Whether the cyclone will bring that change of heart, much more is needed to reconcile such strange bedfellows.

Even in despair, one Yangon resident said, “The Burmese always have hope.”

Written by Lwin Aung Soe

May 12, 2008 at 5:05 am

Posted in Varieties in English

Tagged with ,

World Focus on Burma (11 and 12 May 08) part 2

leave a comment »

Anger mounts in Bangkok at Myanmar aid visa delays
Reuters AlertNet, UK –
By Ed Cropley BANGKOK, May 12 (Reuters) – A furious rescue worker accused Myanmar’s military junta on Monday of crimes against humanity for refusing to …
Myanmar says parts of nation still cut off
He said there were still some parts of country , formerly known as Burma, where government officials had not been able to visit since the massive storm, …
US aid flight en route to Myanmar
CNN International –
The country’s name was changed from Burma to Myanmar in 1989, but many who do not recognize the current government still use its former name. …
US to begin airlift relief in Burma
USA Today –
YANGON, Myanmar (AP) — The US was launching its first relief airlift Monday after prolonged negotiations with Burma’s military rulers, …


Myanmar cyclone: relief supplies still fall short, United Kingdom –
A cargo plane carrying 35 tonnes of aid, chartered by the International Committee of the Red Cross, has landed in Burma – also known as Myanmar – amid signs …
Aucklanders invited to join candlight vigil for cyclone victims (press release)
Myanmar: Survivors of Cyclone Nargis Global Voices Online
Dire warning as desperation grows Melbourne Herald Sun
Daily MailThe Australian
all 890 news articles »
. (Pressemitteilung)
Myanmar completes referendum poll (Pressemitteilung), Austria –
… was circulated after the Council heard a briefing by UN envoy Ibrahim Gambari from his then four-day mission to Burma. Myanmar government therafter ..

The Southern Ledger

Myanmar: Marines, Sailors Prepare for Possible Operations in Burma
ReliefWeb (press release), Switzerland –
… and sailors with the Essex Amphibious Readiness Group are preparing for possible humanitarian assistance operations to aid cyclone-stricken Burma. …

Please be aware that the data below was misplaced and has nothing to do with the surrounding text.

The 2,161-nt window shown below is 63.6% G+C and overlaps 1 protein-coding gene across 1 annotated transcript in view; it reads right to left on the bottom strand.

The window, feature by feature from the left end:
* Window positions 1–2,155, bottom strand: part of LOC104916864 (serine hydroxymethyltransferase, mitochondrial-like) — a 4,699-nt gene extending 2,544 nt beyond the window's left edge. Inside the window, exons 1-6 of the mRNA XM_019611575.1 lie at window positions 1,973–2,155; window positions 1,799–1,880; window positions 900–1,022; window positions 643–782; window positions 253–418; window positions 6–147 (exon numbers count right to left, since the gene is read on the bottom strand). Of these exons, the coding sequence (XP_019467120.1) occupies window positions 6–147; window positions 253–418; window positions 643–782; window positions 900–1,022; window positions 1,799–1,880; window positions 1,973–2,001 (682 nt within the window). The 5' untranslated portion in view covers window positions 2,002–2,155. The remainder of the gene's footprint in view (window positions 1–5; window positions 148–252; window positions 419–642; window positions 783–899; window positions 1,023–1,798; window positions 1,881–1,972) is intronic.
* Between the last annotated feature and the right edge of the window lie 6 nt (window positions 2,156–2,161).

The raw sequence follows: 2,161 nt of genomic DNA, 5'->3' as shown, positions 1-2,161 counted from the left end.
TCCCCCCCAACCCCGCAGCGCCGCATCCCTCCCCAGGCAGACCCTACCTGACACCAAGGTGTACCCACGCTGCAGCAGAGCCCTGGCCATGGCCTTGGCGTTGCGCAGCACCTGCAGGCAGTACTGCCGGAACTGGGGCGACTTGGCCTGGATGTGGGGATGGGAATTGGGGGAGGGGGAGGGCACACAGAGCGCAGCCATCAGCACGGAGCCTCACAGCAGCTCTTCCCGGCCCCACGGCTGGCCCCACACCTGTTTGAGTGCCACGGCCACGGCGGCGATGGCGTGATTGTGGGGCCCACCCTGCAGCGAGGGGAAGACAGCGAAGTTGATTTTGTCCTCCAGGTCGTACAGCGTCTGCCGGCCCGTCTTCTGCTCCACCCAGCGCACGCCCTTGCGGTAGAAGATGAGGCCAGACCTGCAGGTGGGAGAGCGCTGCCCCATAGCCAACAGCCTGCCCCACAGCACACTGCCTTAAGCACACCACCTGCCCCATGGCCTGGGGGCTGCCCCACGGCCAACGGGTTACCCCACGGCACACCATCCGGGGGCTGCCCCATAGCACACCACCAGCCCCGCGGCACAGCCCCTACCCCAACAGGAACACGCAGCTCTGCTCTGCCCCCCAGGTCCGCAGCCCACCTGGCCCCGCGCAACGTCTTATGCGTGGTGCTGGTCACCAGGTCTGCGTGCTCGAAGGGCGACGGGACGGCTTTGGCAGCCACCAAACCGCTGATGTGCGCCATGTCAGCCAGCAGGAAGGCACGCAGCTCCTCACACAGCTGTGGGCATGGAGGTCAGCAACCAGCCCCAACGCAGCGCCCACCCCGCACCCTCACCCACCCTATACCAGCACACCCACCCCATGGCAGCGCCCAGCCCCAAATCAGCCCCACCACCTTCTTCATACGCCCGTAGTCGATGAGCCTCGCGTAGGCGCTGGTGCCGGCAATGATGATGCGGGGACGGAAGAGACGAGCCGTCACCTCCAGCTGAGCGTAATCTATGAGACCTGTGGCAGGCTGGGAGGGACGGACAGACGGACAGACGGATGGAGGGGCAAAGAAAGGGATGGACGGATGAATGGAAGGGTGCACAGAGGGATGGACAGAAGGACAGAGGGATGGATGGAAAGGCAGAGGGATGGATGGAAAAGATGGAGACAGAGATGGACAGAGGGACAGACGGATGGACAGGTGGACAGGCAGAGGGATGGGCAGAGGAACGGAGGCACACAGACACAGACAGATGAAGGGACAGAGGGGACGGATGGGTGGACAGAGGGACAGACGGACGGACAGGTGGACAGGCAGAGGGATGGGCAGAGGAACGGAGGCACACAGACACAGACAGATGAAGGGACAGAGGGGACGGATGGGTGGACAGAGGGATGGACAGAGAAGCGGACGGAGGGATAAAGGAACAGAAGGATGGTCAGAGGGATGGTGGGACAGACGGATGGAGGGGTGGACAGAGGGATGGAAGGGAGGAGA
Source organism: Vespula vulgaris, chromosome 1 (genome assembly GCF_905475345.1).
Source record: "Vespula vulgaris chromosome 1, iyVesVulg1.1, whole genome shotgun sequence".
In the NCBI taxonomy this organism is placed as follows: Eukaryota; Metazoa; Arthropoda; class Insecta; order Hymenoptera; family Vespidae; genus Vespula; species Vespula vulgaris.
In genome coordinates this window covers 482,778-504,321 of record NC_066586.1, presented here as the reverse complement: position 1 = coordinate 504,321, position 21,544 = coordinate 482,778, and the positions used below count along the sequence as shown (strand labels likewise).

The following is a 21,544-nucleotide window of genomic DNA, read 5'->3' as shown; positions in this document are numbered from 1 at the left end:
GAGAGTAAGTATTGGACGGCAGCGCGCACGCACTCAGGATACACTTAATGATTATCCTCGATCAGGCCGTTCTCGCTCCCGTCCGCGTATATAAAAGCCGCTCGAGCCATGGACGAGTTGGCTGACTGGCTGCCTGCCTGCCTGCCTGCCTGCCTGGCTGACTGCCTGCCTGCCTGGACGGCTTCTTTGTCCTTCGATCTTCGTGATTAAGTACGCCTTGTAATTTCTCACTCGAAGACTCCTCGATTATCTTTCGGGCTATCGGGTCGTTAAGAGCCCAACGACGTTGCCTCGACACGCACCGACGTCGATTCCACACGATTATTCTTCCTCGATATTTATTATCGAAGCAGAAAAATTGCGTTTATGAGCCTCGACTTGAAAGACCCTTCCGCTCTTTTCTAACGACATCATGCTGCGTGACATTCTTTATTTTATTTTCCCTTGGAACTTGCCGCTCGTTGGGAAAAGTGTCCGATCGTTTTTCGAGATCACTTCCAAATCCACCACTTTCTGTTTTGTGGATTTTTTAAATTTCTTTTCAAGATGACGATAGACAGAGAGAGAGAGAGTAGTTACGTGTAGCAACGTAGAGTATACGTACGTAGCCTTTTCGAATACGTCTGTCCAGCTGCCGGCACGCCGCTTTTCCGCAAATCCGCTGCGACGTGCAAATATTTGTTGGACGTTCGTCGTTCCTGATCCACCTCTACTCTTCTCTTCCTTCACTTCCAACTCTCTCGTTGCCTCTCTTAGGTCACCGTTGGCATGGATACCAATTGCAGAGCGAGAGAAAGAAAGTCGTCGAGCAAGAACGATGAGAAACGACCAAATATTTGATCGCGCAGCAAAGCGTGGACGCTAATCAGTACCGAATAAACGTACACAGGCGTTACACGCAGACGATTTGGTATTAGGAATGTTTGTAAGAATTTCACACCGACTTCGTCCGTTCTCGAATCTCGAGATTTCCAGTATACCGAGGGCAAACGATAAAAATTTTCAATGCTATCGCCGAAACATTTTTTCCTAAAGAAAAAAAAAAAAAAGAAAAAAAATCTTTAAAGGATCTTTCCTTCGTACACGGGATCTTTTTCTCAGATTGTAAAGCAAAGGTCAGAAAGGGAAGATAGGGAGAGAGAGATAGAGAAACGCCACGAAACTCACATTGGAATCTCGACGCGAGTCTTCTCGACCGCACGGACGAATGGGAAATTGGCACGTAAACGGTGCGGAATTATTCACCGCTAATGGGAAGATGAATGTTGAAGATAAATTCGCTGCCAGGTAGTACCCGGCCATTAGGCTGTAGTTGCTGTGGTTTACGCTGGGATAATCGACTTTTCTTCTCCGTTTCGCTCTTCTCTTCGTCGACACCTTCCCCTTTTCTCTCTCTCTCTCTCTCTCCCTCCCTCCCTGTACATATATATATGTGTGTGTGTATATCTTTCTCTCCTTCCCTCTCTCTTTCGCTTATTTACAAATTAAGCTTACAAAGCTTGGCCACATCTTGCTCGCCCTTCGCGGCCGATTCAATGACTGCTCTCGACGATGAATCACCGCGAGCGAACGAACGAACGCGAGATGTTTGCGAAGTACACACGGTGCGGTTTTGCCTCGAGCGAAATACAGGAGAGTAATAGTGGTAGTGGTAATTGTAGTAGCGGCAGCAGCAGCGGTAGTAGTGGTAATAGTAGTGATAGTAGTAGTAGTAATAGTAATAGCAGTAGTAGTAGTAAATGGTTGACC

FACTBOX-US moves planes, ships nearer to stricken Myanmar Reuters
US increases cyclone aid for Myanmar The Associated Press
Bush Pushes for US Relief Teams in Burma The Irrawaddy News Magazine
Kansas City StarUSA Today
all 706 news articles »

The Associated Press
Myanmar state TV: Cyclone death toll more than 28000
The Associated Press –
said Debbie Stothard, head of the Southeast Asian human rights group ALTSEAN-Burma. Myanmar is also known as Burma. She told Associated Press Television ..
Burma (Myanmar): An unbending regime still blocks aid
ReliefWeb (press release), Switzerland –
By Simon Montlake | Correspondent of The Christian Science Monitor For international aid workers trying to reach cyclone survivors in Burma (Myanmar), …
Burma junta focuses on vote amid misery, Philippines –
Despite alarm bells from the international community, the military government of Burma (Myanmar) kept its focus on the holding of a national referendum to ..
. (Pressemitteilung)

Myanmar completes referendum poll (Pressemitteilung), Austria –
… was circulated after the Council heard a briefing by UN envoy Ibrahim Gambari from his then four-day mission to Burma. Myanmar government therafter …

Written by Lwin Aung Soe

May 12, 2008 at 4:53 am

World Focus on Burma (11 and 12 May 08) part 1

with one comment

BURMA: ‘Junta Aid Blocks Could Multiply Cyclone Toll’
IPS, Italy –
It is still waiting for a temporary license to operate in the South-east Asian country that the notoriously oppressive military leaders have renamed Myanmar …


Seattle Post Intelligencer

Health experts warn of 2nd Myanmar disaster
Arab Times, Kuwait –
YANGON (Agencies): Myanmar held a rare election on Saturday to approve a new army-drafted constitution, ignoring calls from the outside world to postpone …
Cyclone Nargis: The sad story of one Burmese village USA Today
all 164 news articles »
Residents supply aid to victims of cyclone
Sarasota Herald-Tribune, FL –
In response to the cyclone in Myanmar, local people are supporting efforts to get aid to those who were displaced by the disaster. …
Miliband: Burma aid limit crisis
Channel 4 News, UK –
Massive displacement of people; inadequate water supplies; people living in flooded situations; little sanitation” Myanmar Television showed pictures of …
Letters from our readers
World Socialist Web Site, MI –
The people of Burma should read the history of the IMF and WTO as well as American/multinational bankers and avoid them like the plague. …
Where the Conscience Meets the Checkbook
Washington Post, United States –
“We are told there are all these people who need help in Myanmar [Burma], but there are 100 million Americans who are comfortable enough to send money, …
Burma’s generals take aid credit
Washington Times, DC –
… an unidentified military official passes out food aid at a relief camp in Myanmar. BANGKOK — Government-controlled television in Burma yesterday …


Myanmar exports rice as cyclone victims suffer
Hindu, India –
New York (PTI): While the international community was rushing aid to Myanmar for survivors of the last weeks devastating cyclone, its government was …
Myanmar exports rice despite food needs United Press International
Amid disaster, Myanmar regime remains defiant Honolulu Advertiser